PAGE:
trooper (the trooper), summarized the States version of events. (Exh. L at 3-8).6 On 31 occasions, the trooper described Harvey as the victim and testified that the medical examiner concluded that the manner of death was homicide. (Exh. L at 9). Moreover, the troopers testimony was replete with material misstatements and omissions and prejudicial comments. Set forth below are those statements and the basis for error. Statement #1: TROOPER: On this day [the day of the shooting], after having lunch, Mr. Pydel [sic] and the victim stopped at WaWa located at 701 Annapolis Road, in Gambrills, Anne Arundel County, Maryland. Which [sic] is at the corner of Maryland Route 3 and 175 to get energy drinks and 5-Hour Energy drinks. (Exh. L at 4:10-14). Error The States reference to Harvey and Pidel having lunch omitted a material fact critical for the Grand Jurys consideration, i.e., Harvey and Pidel had been drinking for at least four hours immediately prior to stopping at the WaWa. Harveys autopsy, which, as the prosecutor and trooper knew, was conducted 12 hours after the incident, revealed a blood alcohol level of .08 making him legally intoxicated under Maryland law. Harveys blood alcohol level may well have been higher at the time of his attack on Det. Walker. Statement #2: TROOPER: All witnesses indicated that the victim [Harvey] stopped walking when the handgun was displayed and one saw the victim put his hands out to the side with his palms toward Mr. Walker. (Exh. L at 6:21-24). !!!!!!!!!!!!!!!!!!!!!!!!!!!!!!!!!!!!!!!!!!!!!!!!!!!!!!!! & The transcript is devoid of any preliminary remarks or charging instructions by the prosecutor who has represented to the defense that his charge to the Grand Jury was not transcribed. Therefore, to the extent the prosecutor charged the Grand Jury, such charge is not subject to the Courts review.! ! '"!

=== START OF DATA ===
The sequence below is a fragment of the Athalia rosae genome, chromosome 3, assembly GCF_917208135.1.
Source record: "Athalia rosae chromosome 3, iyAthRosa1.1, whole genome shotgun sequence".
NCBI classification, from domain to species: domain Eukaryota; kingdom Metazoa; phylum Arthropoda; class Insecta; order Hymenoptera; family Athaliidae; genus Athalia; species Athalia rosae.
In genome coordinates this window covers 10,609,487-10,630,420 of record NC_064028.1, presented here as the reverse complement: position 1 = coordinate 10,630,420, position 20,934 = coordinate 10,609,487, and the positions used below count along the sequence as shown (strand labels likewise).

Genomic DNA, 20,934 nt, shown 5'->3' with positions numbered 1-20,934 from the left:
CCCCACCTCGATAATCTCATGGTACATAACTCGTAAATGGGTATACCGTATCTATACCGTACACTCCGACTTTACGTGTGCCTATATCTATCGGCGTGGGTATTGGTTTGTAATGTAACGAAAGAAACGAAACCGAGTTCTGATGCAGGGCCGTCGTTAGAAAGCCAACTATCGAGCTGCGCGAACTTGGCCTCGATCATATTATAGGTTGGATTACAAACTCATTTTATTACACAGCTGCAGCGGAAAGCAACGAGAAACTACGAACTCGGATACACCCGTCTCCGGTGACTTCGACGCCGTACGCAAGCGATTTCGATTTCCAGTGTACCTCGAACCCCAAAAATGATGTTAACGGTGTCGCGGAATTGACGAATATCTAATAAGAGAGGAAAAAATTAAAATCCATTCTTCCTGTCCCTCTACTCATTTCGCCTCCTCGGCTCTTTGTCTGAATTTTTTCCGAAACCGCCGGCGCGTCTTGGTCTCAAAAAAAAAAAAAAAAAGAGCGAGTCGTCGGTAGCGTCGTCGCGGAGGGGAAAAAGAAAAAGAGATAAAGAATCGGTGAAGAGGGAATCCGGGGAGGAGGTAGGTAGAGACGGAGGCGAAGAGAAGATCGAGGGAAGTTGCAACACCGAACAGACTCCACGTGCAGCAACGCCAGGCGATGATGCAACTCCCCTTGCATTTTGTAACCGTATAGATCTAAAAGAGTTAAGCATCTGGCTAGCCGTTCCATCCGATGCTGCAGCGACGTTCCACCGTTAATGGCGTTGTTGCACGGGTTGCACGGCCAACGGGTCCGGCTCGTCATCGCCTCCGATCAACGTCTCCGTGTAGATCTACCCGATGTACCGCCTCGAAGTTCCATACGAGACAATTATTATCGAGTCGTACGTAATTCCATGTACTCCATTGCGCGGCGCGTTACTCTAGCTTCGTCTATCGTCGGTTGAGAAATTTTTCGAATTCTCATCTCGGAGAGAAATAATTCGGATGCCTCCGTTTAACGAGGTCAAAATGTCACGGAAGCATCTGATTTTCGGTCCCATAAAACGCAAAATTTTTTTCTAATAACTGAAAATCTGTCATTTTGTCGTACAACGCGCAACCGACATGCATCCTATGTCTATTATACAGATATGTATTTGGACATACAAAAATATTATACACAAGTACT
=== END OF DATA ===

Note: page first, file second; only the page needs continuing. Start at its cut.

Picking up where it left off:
Error Following the troopers summary testimony, the jurors were permitted to ask questions. One juror apparently tried to focus on the precise dynamic at the time of the shooting. First, the juror asked that most of these witnesses you have are fairly well in agreement with the statement as you presented it? (Exh. L at 14:2-3). responded, simply, Yes. Id. The juror continued: JUROR: I have a couple of questions, if I may. So, I want to go back and make sure like when the shooting actually occurred what was going on. So, you said the victim was six to twelve feet away from the vehicle and the suspect, right? . . . TROOPER: At the time of the shooting? JUROR: At the time of the shooting. TROOPER: Correct. JUROR: And three shots. Do we know where the first shot hit? Struck the victim? TROOPER: We believe it is going to be thigh. JUROR: Thigh. And did he the victim fall on the ground, did he get up and approach like TROOPER: No. JUROR: What happened at that moment? TROOPER: When he was shot and the reason why we believe it is the thigh is based on the witness interviews. That once he was shot, after the first initial shot, he turned to the side and lifted a leg. And so, that is why we assume that it is going to be that the first shot. But there is no way of determining if that is actually the first one. He did not fall until after the two further shots. JUROR: Okay, so he never okay. (Exh. L at 14:15-15:13). The trooper